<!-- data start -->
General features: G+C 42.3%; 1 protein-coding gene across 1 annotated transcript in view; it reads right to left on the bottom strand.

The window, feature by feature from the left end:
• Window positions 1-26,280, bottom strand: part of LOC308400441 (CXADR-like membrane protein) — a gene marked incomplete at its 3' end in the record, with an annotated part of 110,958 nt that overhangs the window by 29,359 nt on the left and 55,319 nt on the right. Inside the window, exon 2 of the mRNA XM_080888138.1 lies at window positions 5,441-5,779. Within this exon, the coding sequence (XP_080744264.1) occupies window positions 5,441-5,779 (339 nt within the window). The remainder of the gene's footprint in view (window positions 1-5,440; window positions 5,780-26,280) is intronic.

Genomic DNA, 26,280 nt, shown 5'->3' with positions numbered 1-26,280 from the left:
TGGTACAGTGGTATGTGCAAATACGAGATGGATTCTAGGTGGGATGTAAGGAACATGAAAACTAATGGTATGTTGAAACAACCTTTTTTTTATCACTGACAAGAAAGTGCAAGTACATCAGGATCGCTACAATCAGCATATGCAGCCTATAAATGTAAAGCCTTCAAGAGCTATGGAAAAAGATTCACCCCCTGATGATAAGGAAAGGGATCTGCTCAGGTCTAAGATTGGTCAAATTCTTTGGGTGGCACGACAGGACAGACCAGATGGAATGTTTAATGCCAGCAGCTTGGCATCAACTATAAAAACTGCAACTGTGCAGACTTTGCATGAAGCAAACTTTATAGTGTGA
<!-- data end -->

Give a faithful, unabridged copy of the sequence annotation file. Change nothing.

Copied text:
General features: G+C 42.3%; 1 protein-coding gene across 1 annotated transcript in view; it reads right to left on the bottom strand.

The window, feature by feature from the left end:
• Window positions 1-26,280, bottom strand: part of LOC308400441 (CXADR-like membrane protein) — a gene marked incomplete at its 3' end in the record, with an annotated part of 110,958 nt that overhangs the window by 29,359 nt on the left and 55,319 nt on the right. Inside the window, exon 2 of the mRNA XM_080888138.1 lies at window positions 5,441-5,779. Within this exon, the coding sequence (XP_080744264.1) occupies window positions 5,441-5,779 (339 nt within the window). The remainder of the gene's footprint in view (window positions 1-5,440; window positions 5,780-26,280) is intronic.

Genomic DNA, 26,280 nt, shown 5'->3' with positions numbered 1-26,280 from the left:
TGGTACAGTGGTATGTGCAAATACGAGATGGATTCTAGGTGGGATGTAAGGAACATGAAAACTAATGGTATGTTGAAACAACCTTTTTTTTATCACTGACAAGAAAGTGCAAGTACATCAGGATCGCTACAATCAGCATATGCAGCCTATAAATGTAAAGCCTTCAAGAGCTATGGAAAAAGATTCACCCCCTGATGATAAGGAAAGGGATCTGCTCAGGTCTAAGATTGGTCAAATTCTTTGGGTGGCACGACAGGACAGACCAGATGGAATGTTTAATGCCAGCAGCTTGGCATCAACTATAAAAACTGCAACTGTGCAGACTTTGCATGAAGCAAACTTTATAGTGTGA